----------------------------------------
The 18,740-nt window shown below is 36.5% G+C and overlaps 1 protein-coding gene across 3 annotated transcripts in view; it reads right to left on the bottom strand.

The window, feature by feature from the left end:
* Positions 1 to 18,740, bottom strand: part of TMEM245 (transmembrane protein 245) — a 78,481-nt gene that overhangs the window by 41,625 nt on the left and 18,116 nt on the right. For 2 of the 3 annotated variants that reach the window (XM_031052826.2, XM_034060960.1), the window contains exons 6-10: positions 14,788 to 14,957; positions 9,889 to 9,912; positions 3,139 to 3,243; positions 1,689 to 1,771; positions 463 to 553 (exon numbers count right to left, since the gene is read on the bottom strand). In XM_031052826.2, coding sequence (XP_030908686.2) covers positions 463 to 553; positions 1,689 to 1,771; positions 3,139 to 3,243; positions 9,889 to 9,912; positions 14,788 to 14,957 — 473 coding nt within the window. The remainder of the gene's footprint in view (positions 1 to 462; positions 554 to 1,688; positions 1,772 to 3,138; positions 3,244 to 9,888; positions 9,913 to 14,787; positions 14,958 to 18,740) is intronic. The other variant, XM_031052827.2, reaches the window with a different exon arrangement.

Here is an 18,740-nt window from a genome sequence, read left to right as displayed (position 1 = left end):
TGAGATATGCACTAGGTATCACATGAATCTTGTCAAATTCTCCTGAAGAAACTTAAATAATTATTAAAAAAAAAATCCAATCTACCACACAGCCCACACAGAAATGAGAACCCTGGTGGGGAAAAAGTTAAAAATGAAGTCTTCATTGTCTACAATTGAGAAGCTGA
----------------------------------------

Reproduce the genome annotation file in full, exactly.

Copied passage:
The 18,740-nt window shown below is 36.5% G+C and overlaps 1 protein-coding gene across 3 annotated transcripts in view; it reads right to left on the bottom strand.

The window, feature by feature from the left end:
* Positions 1 to 18,740, bottom strand: part of TMEM245 (transmembrane protein 245) — a 78,481-nt gene that overhangs the window by 41,625 nt on the left and 18,116 nt on the right. For 2 of the 3 annotated variants that reach the window (XM_031052826.2, XM_034060960.1), the window contains exons 6-10: positions 14,788 to 14,957; positions 9,889 to 9,912; positions 3,139 to 3,243; positions 1,689 to 1,771; positions 463 to 553 (exon numbers count right to left, since the gene is read on the bottom strand). In XM_031052826.2, coding sequence (XP_030908686.2) covers positions 463 to 553; positions 1,689 to 1,771; positions 3,139 to 3,243; positions 9,889 to 9,912; positions 14,788 to 14,957 — 473 coding nt within the window. The remainder of the gene's footprint in view (positions 1 to 462; positions 554 to 1,688; positions 1,772 to 3,138; positions 3,244 to 9,888; positions 9,913 to 14,787; positions 14,958 to 18,740) is intronic. The other variant, XM_031052827.2, reaches the window with a different exon arrangement.

Here is an 18,740-nt window from a genome sequence, read left to right as displayed (position 1 = left end):
TGAGATATGCACTAGGTATCACATGAATCTTGTCAAATTCTCCTGAAGAAACTTAAATAATTATTAAAAAAAAAATCCAATCTACCACACAGCCCACACAGAAATGAGAACCCTGGTGGGGAAAAAGTTAAAAATGAAGTCTTCATTGTCTACAATTGAGAAGCTGA